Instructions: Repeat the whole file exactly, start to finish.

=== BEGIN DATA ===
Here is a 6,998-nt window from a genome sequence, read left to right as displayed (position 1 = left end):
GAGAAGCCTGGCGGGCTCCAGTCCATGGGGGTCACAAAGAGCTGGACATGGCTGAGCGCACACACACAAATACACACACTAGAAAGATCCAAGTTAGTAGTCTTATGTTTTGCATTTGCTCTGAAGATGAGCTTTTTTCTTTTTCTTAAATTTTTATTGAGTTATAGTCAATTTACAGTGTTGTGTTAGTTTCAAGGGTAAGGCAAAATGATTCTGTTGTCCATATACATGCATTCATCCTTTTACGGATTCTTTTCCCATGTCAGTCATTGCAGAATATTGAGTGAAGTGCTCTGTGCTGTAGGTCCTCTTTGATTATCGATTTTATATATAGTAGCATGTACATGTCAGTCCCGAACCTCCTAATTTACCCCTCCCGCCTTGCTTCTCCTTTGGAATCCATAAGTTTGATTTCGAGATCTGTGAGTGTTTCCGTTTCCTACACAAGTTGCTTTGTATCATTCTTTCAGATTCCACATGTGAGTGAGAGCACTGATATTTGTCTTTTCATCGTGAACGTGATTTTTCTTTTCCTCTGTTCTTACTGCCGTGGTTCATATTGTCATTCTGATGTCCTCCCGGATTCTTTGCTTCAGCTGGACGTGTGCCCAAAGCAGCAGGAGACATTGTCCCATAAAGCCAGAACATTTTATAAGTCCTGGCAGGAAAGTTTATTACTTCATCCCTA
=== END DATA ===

Here is a 6,998-nt window from a genome sequence, read left to right as displayed (position 1 = left end):
GAGAAGCCTGGCGGGCTCCAGTCCATGGGGGTCACAAAGAGCTGGACATGGCTGAGCGCACACACACAAATACACACACTAGAAAGATCCAAGTTAGTAGTCTTATGTTTTGCATTTGCTCTGAAGATGAGCTTTTTTCTTTTTCTTAAATTTTTATTGAGTTATAGTCAATTTACAGTGTTGTGTTAGTTTCAAGGGTAAGGCAAAATGATTCTGTTGTCCATATACATGCATTCATCCTTTTACGGATTCTTTTCCCATGTCAGTCATTGCAGAATATTGAGTGAAGTGCTCTGTGCTGTAGGTCCTCTTTGATTATCGATTTTATATATAGTAGCATGTACATGTCAGTCCCGAACCTCCTAATTTACCCCTCCCGCCTTGCTTCTCCTTTGGAATCCATAAGTTTGATTTCGAGATCTGTGAGTGTTTCCGTTTCCTACACAAGTTGCTTTGTATCATTCTTTCAGATTCCACATGTGAGTGAGAGCACTGATATTTGTCTTTTCATCGTGAACGTGATTTTTCTTTTCCTCTGTTCTTACTGCCGTGGTTCATATTGTCATTCTGATGTCCTCCCGGATTCTTTGCTTCAGCTGGACGTGTGCCCAAAGCAGCAGGAGACATTGTCCCATAAAGCCAGAACATTTTATAAGTCCTGGCAGGAAAGTTTATTACTTCATCCCTA